Can narcissists love?
How can I love someone who abuses me?
I get asked this all the time, mostly by women praying and hoping I’ll say yes.
They’re looking for hope and confirmation that if they stay, persevere and keep proving their love their partners will change.
How can I still love someone who abuses me?
This is the $64 million question those who’ve never been through an abusive relationship ask. Before asking:
Why don’t you just leave?
One of my online video course students has just shared a brilliant article which answers both questions (link below).
It perfectly sums up codependency and what I experienced in my relationship with a violent ex.
I didn’t fall in love with an abusive man. I fell in love with a charming, charismatic guy who later happened to turn violent.
He didn’t come into our relationship with the intention of hurting me either. We had the same hopes and dreams that this relationship was the one we both needed. At first, it felt like it was and I thought:
He is the One
Can narcissists love?
We both felt we were in love. The trouble was it wasn’t a healthy form of love.
It was conditional love.
We loved on the basis that the other would respectively fulfill our deep-seated insecurities and needs.
I was low in self-esteem, desperate for approval and needed him to need me. I feared abandonment too.
He made me feel special. Great. I was the only one in the room that first night we met.
Not long after he revealed his darker side. Damaged, he claimed, by events in his past.
I felt sorry for him. I made it my mission to protect him and rescue him. If only I could love him enough.
I can heal the wounds this poor, lovely man has.
That made me feel needed and good. That was what love meant to me. I loved him. He needed me.
For a while, this worked.
Even though he’d shown me his flaws, I accepted him, loved him all the more. I ignored any red flags that told me I should run away.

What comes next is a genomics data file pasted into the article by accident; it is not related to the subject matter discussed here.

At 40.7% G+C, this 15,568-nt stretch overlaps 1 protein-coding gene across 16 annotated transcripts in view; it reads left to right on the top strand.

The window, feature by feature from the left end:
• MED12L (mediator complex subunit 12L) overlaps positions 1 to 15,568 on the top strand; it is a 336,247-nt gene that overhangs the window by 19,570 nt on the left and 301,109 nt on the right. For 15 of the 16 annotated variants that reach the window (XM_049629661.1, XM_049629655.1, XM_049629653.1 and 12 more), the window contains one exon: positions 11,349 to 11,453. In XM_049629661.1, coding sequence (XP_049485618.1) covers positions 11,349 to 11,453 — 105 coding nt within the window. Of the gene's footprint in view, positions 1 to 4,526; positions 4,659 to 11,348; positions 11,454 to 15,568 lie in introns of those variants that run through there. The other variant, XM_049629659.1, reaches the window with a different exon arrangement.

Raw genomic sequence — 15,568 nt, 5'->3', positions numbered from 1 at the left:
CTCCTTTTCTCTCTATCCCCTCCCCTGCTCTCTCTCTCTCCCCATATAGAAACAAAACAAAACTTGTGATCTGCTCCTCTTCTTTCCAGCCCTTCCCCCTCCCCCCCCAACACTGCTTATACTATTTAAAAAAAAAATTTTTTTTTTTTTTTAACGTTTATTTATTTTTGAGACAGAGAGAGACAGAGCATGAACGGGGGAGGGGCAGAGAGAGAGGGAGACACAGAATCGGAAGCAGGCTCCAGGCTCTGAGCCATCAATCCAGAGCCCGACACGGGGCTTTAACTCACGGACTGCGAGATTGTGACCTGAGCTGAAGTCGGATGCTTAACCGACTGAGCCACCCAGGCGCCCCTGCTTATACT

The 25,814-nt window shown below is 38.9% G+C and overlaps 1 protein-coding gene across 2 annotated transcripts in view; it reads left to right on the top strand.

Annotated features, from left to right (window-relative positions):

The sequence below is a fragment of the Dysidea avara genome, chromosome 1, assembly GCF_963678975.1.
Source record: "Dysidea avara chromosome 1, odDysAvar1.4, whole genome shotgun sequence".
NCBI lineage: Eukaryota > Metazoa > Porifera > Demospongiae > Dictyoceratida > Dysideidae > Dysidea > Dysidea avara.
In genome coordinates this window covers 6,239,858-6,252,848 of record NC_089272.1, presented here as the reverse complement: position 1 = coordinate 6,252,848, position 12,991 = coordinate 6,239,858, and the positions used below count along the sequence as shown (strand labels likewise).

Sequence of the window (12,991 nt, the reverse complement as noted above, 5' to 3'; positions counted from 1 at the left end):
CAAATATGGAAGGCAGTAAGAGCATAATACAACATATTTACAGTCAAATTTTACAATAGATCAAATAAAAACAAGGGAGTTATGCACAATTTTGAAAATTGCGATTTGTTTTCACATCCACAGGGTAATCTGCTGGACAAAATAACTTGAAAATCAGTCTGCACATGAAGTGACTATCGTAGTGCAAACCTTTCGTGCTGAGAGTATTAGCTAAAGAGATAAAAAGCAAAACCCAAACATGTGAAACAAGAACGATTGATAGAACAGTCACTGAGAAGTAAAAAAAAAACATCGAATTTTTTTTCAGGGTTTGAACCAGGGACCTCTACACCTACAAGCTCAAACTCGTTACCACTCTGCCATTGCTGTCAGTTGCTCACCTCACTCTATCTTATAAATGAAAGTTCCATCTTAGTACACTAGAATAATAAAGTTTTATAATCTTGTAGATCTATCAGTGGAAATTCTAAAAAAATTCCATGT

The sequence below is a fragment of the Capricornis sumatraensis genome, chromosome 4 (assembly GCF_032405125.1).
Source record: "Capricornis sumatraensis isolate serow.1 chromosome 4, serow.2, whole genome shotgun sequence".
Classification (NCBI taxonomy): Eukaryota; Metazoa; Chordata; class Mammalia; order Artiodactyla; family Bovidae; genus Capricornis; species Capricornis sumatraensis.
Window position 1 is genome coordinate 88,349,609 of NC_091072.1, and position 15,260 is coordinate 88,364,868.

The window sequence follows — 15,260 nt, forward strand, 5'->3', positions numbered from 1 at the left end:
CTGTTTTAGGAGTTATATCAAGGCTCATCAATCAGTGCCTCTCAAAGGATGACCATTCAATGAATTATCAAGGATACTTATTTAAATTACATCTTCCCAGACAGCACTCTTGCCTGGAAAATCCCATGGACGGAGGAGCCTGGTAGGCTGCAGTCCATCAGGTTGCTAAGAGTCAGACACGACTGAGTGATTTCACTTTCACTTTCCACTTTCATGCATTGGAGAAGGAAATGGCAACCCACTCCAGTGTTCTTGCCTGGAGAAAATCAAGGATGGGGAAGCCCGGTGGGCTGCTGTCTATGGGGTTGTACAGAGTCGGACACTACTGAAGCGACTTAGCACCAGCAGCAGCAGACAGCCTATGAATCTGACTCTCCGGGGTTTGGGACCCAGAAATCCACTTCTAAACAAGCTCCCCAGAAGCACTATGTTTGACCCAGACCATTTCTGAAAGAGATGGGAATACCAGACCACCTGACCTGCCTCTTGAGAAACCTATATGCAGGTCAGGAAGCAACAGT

My entire focus on him made him feel powerful. It gave him the warmth and security he needed. He loved me for it. I’m sure it felt like love to him.
He felt so good, he lavished me, put me on a pedestal. I was unlike any of the girls he’d met before. I felt great.
It didn’t last long. You can’t hide from insecurities forever.
He started to doubt, test my love, push me away.
He set unwritten rules I could never live up to. Aimed at proving my undying love for him, so he could be sure of it.
Will she still love me if she sees who I really am?
I wasn’t sure. I started to question his behavior. Showing signs I might walk away.
Out came the loving, attentive man again. The one that made me feel so good about myself again. I stayed.
My ex was once more the entire focus of my world. I loved him, tried to help him, rescue him, change him. That made him feel good about himself again. For a while.
That’s how the cycle of abuse works. Both needing the other to fulfill insecurities.
Neither of us could do this. The internal well we both had were bottomless buckets. Deep-seated needs are insatiable.
Round and round the abuse cycle went.
Feeling great, feeling down, feeling great again, being abused again. It takes its toll on your self-esteem.
I hit rock bottom. Then the lightbulb went off in my head:
This isn’t love
It’s not. It’s an unhealthy codependency.
I couldn’t agree more with this article. It describes what I went through to a tee.
It’s a dysfunctional dance based on each dancing the correct unhealthy steps.